With the Ravens still feeling the sting of falling apart last Sunday, the message reverberating inside their locker room was to pull together as a team.

The Ravens responded by unifying an oppressive defense with an opportunistic offense, a combination that knocked out the Cleveland Browns in a 16-3 victory yesterday before 70,196 at M&T Bank Stadium.

Instead of throwing the ball in frustration like last Sunday, the Ravens pounced on it every time it hit the ground. Two fumble recoveries set up 10 first-half points, which was all the scoring the Ravens needed.

Instead of angrily bumping into officials, the Ravens pounded out drive after drive, holding onto the ball for 37 minutes to dominate time of possession.

The Ravens' second win in their past three games was short on flash but long on determination, one in which they controlled the game and, more importantly, controlled their emotions.

"We played smarter and played for each other," cornerback Samari Rolle said. "It was a total team effort, and there was no individualism. The thing is we can't go back to where we were last week."

The return of Browns quarterback Trent Dilfer, the starter in the Ravens' January 2001 Super Bowl triumph, brought back the championship look in the Ravens' defense.

The Ravens (2-3) only permitted Cleveland past their 46-yard line once and never any closer than their 7. The Browns (2-3) were limited to a season-low 186 yards.

"We never felt like they could drive the ball down the field on us," Rolle said.

Dilfer, who received a warm reception in pre-game introductions, was cold from the start. On the Browns' first play, he couldn't handle a low, shotgun snap, a fumble that was recovered by linebacker Ray Lewis at the Cleveland 20.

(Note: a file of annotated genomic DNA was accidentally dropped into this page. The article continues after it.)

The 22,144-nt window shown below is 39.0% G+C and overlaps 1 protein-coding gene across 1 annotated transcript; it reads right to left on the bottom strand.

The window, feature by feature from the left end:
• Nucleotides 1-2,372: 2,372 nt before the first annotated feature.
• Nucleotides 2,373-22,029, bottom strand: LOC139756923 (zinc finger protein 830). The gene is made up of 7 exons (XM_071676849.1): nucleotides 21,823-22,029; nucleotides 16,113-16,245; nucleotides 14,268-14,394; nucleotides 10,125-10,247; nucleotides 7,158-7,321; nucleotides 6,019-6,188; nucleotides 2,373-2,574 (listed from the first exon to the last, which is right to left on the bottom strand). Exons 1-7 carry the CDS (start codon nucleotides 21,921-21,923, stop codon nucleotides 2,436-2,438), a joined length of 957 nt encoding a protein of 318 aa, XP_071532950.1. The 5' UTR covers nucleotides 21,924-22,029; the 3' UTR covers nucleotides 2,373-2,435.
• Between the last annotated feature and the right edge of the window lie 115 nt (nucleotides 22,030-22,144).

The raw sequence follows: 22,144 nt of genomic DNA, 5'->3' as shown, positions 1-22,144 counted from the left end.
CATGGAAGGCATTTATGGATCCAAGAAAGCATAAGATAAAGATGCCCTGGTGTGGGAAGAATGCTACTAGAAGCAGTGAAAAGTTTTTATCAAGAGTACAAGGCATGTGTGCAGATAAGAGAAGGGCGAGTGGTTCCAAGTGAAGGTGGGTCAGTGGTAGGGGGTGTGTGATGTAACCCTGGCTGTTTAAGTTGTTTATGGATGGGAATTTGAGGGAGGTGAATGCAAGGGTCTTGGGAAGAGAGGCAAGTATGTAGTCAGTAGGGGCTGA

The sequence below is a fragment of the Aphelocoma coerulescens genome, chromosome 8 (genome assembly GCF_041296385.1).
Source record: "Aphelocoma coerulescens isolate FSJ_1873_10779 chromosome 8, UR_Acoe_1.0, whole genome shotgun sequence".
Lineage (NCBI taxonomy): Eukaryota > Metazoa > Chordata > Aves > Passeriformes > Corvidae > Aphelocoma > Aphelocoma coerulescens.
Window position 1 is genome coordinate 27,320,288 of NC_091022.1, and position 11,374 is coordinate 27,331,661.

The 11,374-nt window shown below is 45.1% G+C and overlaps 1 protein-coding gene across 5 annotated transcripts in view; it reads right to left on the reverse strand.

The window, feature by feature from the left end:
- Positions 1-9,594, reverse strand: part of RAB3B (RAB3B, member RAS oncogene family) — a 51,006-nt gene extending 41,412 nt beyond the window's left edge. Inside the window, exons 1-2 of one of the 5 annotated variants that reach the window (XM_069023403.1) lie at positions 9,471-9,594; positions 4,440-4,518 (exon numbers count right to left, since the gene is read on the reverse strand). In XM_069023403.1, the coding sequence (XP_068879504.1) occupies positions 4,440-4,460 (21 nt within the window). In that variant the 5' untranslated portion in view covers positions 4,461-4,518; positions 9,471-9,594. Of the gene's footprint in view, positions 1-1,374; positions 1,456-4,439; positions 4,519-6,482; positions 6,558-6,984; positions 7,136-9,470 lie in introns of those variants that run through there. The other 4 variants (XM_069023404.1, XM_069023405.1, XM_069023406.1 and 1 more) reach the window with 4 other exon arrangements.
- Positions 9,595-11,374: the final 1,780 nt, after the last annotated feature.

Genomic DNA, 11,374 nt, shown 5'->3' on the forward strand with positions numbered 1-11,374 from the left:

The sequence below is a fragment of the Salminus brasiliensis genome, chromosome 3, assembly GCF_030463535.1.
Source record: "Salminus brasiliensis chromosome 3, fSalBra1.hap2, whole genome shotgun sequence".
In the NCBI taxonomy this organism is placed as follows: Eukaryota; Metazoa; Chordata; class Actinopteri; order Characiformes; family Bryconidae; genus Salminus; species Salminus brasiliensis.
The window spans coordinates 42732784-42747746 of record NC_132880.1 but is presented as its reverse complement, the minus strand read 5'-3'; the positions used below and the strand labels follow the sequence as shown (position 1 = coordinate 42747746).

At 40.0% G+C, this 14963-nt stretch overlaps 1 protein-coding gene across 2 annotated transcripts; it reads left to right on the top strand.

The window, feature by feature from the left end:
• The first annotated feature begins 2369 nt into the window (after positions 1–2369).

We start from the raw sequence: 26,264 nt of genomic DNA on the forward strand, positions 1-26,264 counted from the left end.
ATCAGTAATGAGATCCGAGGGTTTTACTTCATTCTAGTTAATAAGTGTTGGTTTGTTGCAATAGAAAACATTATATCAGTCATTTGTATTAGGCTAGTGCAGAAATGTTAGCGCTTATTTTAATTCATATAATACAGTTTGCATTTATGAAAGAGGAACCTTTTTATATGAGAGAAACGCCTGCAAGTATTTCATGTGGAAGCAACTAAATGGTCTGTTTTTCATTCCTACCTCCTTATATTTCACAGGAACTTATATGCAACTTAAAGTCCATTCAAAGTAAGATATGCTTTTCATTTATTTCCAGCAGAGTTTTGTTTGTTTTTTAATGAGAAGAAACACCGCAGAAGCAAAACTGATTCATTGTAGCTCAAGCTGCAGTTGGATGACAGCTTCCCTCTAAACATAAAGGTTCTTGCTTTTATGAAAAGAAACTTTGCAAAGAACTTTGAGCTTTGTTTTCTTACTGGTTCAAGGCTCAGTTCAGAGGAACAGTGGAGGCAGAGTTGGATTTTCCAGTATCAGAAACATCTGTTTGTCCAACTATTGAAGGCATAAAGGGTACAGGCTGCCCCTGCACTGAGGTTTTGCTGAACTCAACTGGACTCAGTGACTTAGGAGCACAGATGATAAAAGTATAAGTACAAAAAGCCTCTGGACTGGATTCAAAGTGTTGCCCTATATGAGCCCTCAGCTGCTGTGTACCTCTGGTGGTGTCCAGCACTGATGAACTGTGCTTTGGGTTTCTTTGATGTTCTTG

Five plays later, Ravens quarterback Anthony Wright found tight end Todd Heap on a shallow crossing route. Heap finished off the 3-yard touchdown by extending the ball over the goal line with cornerback Daylon McCutcheon on his back.

The Ravens' first touchdown off a turnover represented the only selfish act of the game.

"There was no way I was going to be stopped on the 1-yard line and give the touchdown to Jamal [Lewis]," Heap said with a grin.

The big plays that had been lacking in the first quarter of the season came in a first-half rush.

B.J. Sams' 51-yard punt return - his longest of the season - led to Matt Stover's 39-yard field goal late in the first quarter. Chester Taylor's 52-yard dash - the longest of his career - set up Stover's 27-yarder early in the second quarter.

The 13-0 lead seemed tenuous after Wright was intercepted in the red zone for the second straight game. But the Ravens took the ball right back when Terrell Suggs slapped it out of Dilfer's hand.

Starting at Cleveland's 36, the Ravens ended a haphazard two-minute drill with a 38-yard field goal by Stover, putting them up 16-0 at halftime.

The Ravens' defense forced three turnovers in the game, matching its total in the first four games.

"That's our style of play," Suggs said. "That's the way we've been playing since the franchise moved here."